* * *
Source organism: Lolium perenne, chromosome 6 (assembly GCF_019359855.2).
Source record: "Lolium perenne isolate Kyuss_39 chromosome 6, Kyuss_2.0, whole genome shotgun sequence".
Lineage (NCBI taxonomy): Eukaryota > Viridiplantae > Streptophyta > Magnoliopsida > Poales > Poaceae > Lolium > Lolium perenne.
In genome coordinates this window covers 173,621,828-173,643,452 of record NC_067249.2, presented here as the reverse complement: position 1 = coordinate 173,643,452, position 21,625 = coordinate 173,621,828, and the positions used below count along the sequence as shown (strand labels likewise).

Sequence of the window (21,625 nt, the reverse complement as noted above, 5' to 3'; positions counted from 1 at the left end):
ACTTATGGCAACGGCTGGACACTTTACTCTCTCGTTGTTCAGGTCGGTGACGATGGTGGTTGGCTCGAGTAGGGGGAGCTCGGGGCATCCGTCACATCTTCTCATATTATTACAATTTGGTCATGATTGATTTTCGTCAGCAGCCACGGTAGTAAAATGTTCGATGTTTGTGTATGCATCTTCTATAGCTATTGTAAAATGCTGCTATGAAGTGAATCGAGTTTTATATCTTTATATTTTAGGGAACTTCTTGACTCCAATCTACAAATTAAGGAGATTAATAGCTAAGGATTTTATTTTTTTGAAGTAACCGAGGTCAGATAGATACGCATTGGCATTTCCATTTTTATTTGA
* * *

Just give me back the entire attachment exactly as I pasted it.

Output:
Source organism: Lolium perenne, chromosome 6 (assembly GCF_019359855.2).
Source record: "Lolium perenne isolate Kyuss_39 chromosome 6, Kyuss_2.0, whole genome shotgun sequence".
Lineage (NCBI taxonomy): Eukaryota > Viridiplantae > Streptophyta > Magnoliopsida > Poales > Poaceae > Lolium > Lolium perenne.
In genome coordinates this window covers 173,621,828-173,643,452 of record NC_067249.2, presented here as the reverse complement: position 1 = coordinate 173,643,452, position 21,625 = coordinate 173,621,828, and the positions used below count along the sequence as shown (strand labels likewise).

Sequence of the window (21,625 nt, the reverse complement as noted above, 5' to 3'; positions counted from 1 at the left end):
ACTTATGGCAACGGCTGGACACTTTACTCTCTCGTTGTTCAGGTCGGTGACGATGGTGGTTGGCTCGAGTAGGGGGAGCTCGGGGCATCCGTCACATCTTCTCATATTATTACAATTTGGTCATGATTGATTTTCGTCAGCAGCCACGGTAGTAAAATGTTCGATGTTTGTGTATGCATCTTCTATAGCTATTGTAAAATGCTGCTATGAAGTGAATCGAGTTTTATATCTTTATATTTTAGGGAACTTCTTGACTCCAATCTACAAATTAAGGAGATTAATAGCTAAGGATTTTATTTTTTTGAAGTAACCGAGGTCAGATAGATACGCATTGGCATTTCCATTTTTATTTGA